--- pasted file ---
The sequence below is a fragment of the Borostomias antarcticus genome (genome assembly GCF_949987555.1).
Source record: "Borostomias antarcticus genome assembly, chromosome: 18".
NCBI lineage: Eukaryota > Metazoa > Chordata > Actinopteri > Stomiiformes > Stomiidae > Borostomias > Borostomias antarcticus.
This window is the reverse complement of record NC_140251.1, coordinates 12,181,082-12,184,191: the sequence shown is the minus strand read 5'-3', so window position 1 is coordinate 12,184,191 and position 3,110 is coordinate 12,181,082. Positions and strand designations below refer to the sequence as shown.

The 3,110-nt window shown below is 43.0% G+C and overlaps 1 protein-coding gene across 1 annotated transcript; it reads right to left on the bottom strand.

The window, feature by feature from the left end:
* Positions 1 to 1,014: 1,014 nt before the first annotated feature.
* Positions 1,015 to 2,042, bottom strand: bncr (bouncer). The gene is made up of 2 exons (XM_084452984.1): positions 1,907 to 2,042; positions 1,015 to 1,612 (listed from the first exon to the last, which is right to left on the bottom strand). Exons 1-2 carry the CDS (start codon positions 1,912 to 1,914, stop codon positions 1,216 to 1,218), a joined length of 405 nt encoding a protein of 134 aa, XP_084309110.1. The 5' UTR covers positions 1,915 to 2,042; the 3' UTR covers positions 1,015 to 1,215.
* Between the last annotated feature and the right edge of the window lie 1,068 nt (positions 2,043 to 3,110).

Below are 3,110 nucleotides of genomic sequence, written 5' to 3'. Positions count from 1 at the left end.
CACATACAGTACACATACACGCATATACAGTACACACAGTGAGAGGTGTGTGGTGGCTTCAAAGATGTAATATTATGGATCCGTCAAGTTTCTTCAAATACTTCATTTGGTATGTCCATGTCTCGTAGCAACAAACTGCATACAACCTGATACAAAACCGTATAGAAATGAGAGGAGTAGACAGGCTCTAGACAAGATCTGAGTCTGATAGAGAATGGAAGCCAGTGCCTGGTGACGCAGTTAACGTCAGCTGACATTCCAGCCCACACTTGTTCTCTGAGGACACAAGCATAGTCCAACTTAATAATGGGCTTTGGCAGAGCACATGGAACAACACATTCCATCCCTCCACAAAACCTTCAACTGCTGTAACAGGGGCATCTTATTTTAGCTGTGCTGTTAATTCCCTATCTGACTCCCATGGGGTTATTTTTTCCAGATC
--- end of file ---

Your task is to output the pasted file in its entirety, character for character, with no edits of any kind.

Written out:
The sequence below is a fragment of the Borostomias antarcticus genome (genome assembly GCF_949987555.1).
Source record: "Borostomias antarcticus genome assembly, chromosome: 18".
NCBI lineage: Eukaryota > Metazoa > Chordata > Actinopteri > Stomiiformes > Stomiidae > Borostomias > Borostomias antarcticus.
This window is the reverse complement of record NC_140251.1, coordinates 12,181,082-12,184,191: the sequence shown is the minus strand read 5'-3', so window position 1 is coordinate 12,184,191 and position 3,110 is coordinate 12,181,082. Positions and strand designations below refer to the sequence as shown.

The 3,110-nt window shown below is 43.0% G+C and overlaps 1 protein-coding gene across 1 annotated transcript; it reads right to left on the bottom strand.

The window, feature by feature from the left end:
* Positions 1 to 1,014: 1,014 nt before the first annotated feature.
* Positions 1,015 to 2,042, bottom strand: bncr (bouncer). The gene is made up of 2 exons (XM_084452984.1): positions 1,907 to 2,042; positions 1,015 to 1,612 (listed from the first exon to the last, which is right to left on the bottom strand). Exons 1-2 carry the CDS (start codon positions 1,912 to 1,914, stop codon positions 1,216 to 1,218), a joined length of 405 nt encoding a protein of 134 aa, XP_084309110.1. The 5' UTR covers positions 1,915 to 2,042; the 3' UTR covers positions 1,015 to 1,215.
* Between the last annotated feature and the right edge of the window lie 1,068 nt (positions 2,043 to 3,110).

Below are 3,110 nucleotides of genomic sequence, written 5' to 3'. Positions count from 1 at the left end.
CACATACAGTACACATACACGCATATACAGTACACACAGTGAGAGGTGTGTGGTGGCTTCAAAGATGTAATATTATGGATCCGTCAAGTTTCTTCAAATACTTCATTTGGTATGTCCATGTCTCGTAGCAACAAACTGCATACAACCTGATACAAAACCGTATAGAAATGAGAGGAGTAGACAGGCTCTAGACAAGATCTGAGTCTGATAGAGAATGGAAGCCAGTGCCTGGTGACGCAGTTAACGTCAGCTGACATTCCAGCCCACACTTGTTCTCTGAGGACACAAGCATAGTCCAACTTAATAATGGGCTTTGGCAGAGCACATGGAACAACACATTCCATCCCTCCACAAAACCTTCAACTGCTGTAACAGGGGCATCTTATTTTAGCTGTGCTGTTAATTCCCTATCTGACTCCCATGGGGTTATTTTTTCCAGATC